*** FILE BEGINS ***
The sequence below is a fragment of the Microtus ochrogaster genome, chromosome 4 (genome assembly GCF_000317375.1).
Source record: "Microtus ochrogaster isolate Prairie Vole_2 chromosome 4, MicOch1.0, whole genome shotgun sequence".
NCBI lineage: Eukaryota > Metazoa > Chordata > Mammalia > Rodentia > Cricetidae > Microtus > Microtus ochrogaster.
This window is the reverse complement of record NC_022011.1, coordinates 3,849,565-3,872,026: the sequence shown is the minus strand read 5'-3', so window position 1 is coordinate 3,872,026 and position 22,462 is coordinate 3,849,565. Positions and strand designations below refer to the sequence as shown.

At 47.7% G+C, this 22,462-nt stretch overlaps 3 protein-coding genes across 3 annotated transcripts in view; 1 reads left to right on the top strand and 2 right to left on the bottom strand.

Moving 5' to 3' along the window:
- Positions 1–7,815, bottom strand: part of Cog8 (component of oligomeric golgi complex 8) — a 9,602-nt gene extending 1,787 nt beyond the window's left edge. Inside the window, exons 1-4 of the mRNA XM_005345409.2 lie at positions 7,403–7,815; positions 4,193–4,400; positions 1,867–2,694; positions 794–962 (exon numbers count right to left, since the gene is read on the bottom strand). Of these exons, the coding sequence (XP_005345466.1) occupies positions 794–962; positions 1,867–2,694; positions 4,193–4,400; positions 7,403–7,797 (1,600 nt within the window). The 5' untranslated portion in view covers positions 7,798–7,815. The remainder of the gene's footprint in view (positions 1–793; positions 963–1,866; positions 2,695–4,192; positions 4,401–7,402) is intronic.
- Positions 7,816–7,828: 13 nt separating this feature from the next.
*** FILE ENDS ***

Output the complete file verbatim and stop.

The sequence below is a fragment of the Microtus ochrogaster genome, chromosome 4 (genome assembly GCF_000317375.1).
Source record: "Microtus ochrogaster isolate Prairie Vole_2 chromosome 4, MicOch1.0, whole genome shotgun sequence".
NCBI lineage: Eukaryota > Metazoa > Chordata > Mammalia > Rodentia > Cricetidae > Microtus > Microtus ochrogaster.
This window is the reverse complement of record NC_022011.1, coordinates 3,849,565-3,872,026: the sequence shown is the minus strand read 5'-3', so window position 1 is coordinate 3,872,026 and position 22,462 is coordinate 3,849,565. Positions and strand designations below refer to the sequence as shown.

At 47.7% G+C, this 22,462-nt stretch overlaps 3 protein-coding genes across 3 annotated transcripts in view; 1 reads left to right on the top strand and 2 right to left on the bottom strand.

Moving 5' to 3' along the window:
- Positions 1–7,815, bottom strand: part of Cog8 (component of oligomeric golgi complex 8) — a 9,602-nt gene extending 1,787 nt beyond the window's left edge. Inside the window, exons 1-4 of the mRNA XM_005345409.2 lie at positions 7,403–7,815; positions 4,193–4,400; positions 1,867–2,694; positions 794–962 (exon numbers count right to left, since the gene is read on the bottom strand). Of these exons, the coding sequence (XP_005345466.1) occupies positions 794–962; positions 1,867–2,694; positions 4,193–4,400; positions 7,403–7,797 (1,600 nt within the window). The 5' untranslated portion in view covers positions 7,798–7,815. The remainder of the gene's footprint in view (positions 1–793; positions 963–1,866; positions 2,695–4,192; positions 4,401–7,402) is intronic.
- Positions 7,816–7,828: 13 nt separating this feature from the next.